Equity Markets

Marketwide Treasury Trading Halts On The Horizon

In a sign of the times, ICAP, which handles nearly two-thirds of Treasury trading activity between HFTs and banks, is considering the implementation of circuit breakers in the Treasury market to halt trading in the event of an ‘accident.’

Futures Rise, Bund Rout Pauses On "Cautious Optimism" Ahead Of Greek Endgame

With the Greek IMF payment just 48 hours away, and Europe having submitted its best and final offer to Greece in a battle of "deal proposals", today Greek PM Tsipras will meet with European Commission President Juncker to discuss the recently submitted reform proposals by the Greek premier. However, a Greek government spokesman says that Greek PM Tsipras will not meet Eurogroup's Dijsselbloem despite several reports suggesting that they would do so later today. Last night it was reported that the EU, ECB, IMF agreed on terms for a cash-for-reform plan to be presented to Greece. However, a senior EU official has said that they are concerned that the stringent measures of the proposal could be met with rejection by Greece.

A 10% Correction Now Or A 20% (Or More) Bear Market Later On

If U.S. equities feel brittle, they should. Yes, central bank liquidity from Japan and Europe may well push global equity markets higher.  But what we really need is a pullback – that classic 10% correction that flushes out weak hands, reestablishes the discipline of “Risk” in the “Risk-Return” equation, and shows capital markets how to do more than just follow central bank liquidity.  So watch June’s price action in U.S. stocks very carefully, because this process needs to start now.  The bull market that began in March 2009 is now an ancient bovine indeed.  After all, better 10% now than 20% or more later in the year.  The first is inconvenient.  The second is unwelcomed.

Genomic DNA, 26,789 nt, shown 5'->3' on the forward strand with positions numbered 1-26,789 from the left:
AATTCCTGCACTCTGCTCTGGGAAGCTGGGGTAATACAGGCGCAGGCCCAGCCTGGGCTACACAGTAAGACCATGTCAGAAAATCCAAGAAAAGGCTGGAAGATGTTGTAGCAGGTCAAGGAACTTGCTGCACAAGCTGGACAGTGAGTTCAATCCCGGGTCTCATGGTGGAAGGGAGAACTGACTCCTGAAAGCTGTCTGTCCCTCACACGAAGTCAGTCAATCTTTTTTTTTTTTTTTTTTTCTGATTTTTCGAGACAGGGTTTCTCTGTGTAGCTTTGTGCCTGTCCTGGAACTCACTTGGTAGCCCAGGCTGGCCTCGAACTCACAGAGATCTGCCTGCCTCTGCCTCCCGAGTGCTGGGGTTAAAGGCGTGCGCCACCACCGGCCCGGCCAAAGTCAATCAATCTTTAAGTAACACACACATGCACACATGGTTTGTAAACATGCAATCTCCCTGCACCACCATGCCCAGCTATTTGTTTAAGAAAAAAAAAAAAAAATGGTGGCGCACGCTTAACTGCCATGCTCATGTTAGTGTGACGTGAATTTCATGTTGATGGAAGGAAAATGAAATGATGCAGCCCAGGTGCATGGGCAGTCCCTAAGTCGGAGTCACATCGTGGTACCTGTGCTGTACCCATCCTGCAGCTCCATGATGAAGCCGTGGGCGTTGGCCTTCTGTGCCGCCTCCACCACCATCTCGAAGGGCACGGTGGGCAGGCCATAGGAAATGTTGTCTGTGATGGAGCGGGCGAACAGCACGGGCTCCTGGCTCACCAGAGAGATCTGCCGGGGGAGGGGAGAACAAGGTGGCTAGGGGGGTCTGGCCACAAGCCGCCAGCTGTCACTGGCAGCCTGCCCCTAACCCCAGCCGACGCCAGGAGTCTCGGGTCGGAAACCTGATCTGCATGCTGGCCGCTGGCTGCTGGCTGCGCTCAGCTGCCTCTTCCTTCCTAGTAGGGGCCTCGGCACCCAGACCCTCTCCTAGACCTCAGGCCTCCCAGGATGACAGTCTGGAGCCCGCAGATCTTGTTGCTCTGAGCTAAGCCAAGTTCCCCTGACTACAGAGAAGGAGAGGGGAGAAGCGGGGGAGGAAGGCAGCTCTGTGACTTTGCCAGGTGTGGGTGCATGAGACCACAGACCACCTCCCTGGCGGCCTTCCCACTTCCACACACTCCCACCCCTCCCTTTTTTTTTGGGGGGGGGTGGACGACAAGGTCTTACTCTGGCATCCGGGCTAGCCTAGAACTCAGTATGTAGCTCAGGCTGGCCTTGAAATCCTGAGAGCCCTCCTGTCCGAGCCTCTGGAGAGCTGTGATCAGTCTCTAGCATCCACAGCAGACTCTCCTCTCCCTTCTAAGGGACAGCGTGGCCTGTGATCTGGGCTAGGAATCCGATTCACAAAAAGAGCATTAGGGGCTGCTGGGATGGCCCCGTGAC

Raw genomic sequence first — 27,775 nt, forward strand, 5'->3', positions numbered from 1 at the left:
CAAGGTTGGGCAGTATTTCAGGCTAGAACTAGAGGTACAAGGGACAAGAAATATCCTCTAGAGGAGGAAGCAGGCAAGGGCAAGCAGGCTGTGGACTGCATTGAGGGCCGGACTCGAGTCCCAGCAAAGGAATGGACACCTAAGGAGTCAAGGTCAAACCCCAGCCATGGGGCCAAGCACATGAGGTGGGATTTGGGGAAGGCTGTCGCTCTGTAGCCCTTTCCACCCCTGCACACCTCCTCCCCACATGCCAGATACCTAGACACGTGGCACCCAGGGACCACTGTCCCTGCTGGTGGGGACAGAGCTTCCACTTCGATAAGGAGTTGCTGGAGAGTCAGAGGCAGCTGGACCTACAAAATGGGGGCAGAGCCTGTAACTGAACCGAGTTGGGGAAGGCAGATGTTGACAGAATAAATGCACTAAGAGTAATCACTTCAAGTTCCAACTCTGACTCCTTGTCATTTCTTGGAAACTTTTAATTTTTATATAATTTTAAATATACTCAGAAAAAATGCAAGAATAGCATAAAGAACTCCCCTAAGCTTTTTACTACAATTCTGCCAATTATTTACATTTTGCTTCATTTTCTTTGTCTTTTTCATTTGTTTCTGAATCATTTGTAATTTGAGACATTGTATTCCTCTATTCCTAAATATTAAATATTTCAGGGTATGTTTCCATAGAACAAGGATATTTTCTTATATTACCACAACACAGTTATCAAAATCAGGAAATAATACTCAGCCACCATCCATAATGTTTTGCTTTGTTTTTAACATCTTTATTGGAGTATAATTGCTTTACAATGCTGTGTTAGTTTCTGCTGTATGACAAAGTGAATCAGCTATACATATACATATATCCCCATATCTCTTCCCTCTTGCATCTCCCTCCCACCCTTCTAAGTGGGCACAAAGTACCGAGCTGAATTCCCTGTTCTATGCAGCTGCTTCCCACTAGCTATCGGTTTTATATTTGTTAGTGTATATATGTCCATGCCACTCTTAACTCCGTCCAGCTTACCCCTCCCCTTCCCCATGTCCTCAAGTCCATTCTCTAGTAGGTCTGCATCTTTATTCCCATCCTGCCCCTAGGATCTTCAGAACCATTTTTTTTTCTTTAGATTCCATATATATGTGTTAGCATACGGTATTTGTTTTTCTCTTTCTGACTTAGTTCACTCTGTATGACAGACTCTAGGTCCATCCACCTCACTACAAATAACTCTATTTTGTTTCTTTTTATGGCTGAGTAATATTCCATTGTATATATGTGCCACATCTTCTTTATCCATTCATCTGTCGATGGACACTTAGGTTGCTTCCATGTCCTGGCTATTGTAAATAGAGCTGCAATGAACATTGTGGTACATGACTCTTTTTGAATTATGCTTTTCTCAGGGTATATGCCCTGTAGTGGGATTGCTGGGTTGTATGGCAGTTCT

Futures Slide Then Rebound On Endless "Unnamed Source" Greek Chatter, Dollar Slides; China Surges

Once again it's all about Greece, with the latest iteration of a "Greek deal is imminent" rumor making the rounds and, just like yesterday, sending futures in the green, just a little over an hour after the increasingly more illiquid E-mini future has slid 0.7%. The EUR, where the bulk of Virtu headline kneejerk reacting algos are to be found, has surged over 100 pips overnight on more hope and optimism.

Futures Flat With Greece In The Spotlight; China Boomerangs Higher

Remember China's 6% crash last week? It is now a distant memory made even more remote thanks to the latest batch of ugly data out of China, coupled with hints of even more liquidity injections, which led to the latest surge in the Shcomp, an index that has put most pennystocks to shame. In Europe, the big story remains Greece, and as everyone expected, the doomed country and its creditors failed to make a deal on Sunday. This is after Greek Officials were said to have prepared a draft agreement, which was expected to be announced on Sunday. Not helping things, Greek PM Tsipras came out in fully defiant mode and accused bailout monitors of making “absurd” demands and seeking to impose “harsh punishment” on Athens. A bunch of final PMI number showed a modest improvement in the periphery at the expense of Germany whose deterioration is starting to be a concern.

And Now The Bull's Turn: Jeremy Siegel Explains "No Way There Is A Bubble, No Signs Of Recession"